Metro Tunnel on the silver screen at Fed Square
A unique look back at the recent history of the Metro Tunnel Project is on offer at Federation Square, with a series of short films being shown on the square’s big screen.
The Metro Tunnel Creative Program commissioned four Melbourne-based filmmakers to create the short films around the theme “underground” using construction footage from the Metro Tunnel Project.
The films use a range of cinematic styles, including animation and real-life footage of the city-shaping project – the biggest upgrade to Melbourne’s public transport network since the City Loop was built in the 1980s.
Juliet Miranda Rowe’s film Now & Then, Down Below takes us back to old Melbourne to show how public transport has transformed our city.
Glynn Urquhart’s film Down the Tunnel shows us how the Metro Tunnel went from an idea to reality in a quirky way.
Jacqui Shelton’s film Tunnel brings to life the tunnel in all its glory.
Finally, Lilah Benetti’s film New City. New Face. Same Us gives us a taste of future Melbourne with a metro train network like other major cities around the globe.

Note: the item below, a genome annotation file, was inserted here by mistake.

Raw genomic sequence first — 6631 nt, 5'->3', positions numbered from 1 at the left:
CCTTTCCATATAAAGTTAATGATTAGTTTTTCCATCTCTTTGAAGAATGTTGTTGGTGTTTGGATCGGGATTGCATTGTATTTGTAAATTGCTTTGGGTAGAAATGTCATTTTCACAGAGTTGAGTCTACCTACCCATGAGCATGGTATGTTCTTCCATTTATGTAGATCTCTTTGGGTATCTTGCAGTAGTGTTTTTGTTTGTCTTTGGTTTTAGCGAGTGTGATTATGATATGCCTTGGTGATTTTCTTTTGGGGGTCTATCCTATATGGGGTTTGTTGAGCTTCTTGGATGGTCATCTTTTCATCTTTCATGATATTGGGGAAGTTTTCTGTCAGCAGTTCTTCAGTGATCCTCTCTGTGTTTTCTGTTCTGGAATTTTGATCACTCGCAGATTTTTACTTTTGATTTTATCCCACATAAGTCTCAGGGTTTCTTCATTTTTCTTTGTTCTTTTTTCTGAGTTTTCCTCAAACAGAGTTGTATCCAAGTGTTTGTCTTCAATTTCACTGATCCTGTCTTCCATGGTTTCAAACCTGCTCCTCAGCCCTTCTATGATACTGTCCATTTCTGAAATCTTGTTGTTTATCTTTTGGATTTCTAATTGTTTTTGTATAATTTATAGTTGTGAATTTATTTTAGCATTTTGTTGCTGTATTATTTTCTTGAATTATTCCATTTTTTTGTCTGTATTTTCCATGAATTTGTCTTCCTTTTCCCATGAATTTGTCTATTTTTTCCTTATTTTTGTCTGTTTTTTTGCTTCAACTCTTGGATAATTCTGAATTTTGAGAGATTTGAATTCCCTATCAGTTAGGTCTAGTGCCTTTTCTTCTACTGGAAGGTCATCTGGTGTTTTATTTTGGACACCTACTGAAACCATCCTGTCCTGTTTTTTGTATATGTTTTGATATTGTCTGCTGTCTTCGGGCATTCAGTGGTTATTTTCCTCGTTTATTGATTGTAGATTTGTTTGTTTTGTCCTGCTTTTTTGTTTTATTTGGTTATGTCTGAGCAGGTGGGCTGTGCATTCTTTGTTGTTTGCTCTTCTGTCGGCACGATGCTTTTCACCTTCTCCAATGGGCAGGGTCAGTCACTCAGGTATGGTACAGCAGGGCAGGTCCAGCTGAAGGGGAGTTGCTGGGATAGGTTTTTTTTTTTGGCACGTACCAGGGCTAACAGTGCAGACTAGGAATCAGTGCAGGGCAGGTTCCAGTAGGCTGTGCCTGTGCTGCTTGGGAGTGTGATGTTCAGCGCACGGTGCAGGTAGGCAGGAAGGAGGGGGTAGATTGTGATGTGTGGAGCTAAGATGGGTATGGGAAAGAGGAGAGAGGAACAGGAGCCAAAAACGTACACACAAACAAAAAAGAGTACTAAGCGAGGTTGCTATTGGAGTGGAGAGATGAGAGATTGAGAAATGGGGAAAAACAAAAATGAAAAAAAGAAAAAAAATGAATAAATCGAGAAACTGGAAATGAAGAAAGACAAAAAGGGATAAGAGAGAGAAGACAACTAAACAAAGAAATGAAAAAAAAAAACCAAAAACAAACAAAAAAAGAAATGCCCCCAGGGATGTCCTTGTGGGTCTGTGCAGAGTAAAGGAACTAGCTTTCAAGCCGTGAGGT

Short films can be a powerful storytelling medium, according to Metro Tunnel creative program manager Sarah Robins.
“The filmmakers were asked to tell their own stories when creating the short films, each of which are very different from one another and reflect the filmmakers’ personal styles,” Ms Robin said.
“I think people will appreciate their beauty and difference from one another and hopefully they’ll seek out other work made by these local filmmakers.”
Meanwhile, work on the Metro Tunnel Project is progressing well, with test trains now running at a maximum speed of 80km/h through the tunnel – the same speed they will travel at when the project opens in 2025.
Work on the project’s five new underground stations – Anzac, Town Hall, State Library, Parkville, and Arden – is continuing at pace, with crews working on architectural fit-out and installation of mechanical, electrical and plumbing equipment. Workers have finished installation of Victorian-first platform screen doors.
Arden Station is the most advanced of the five new stations, with the building’s major structural elements finished. Escalators and lifts to the station concourse are being tested, while stone paving has been laid and tactiles installed to aid the visually impaired.
The five new stations will be new landmarks for the city, featuring striking architecture, world-class public art and 21st century technology. •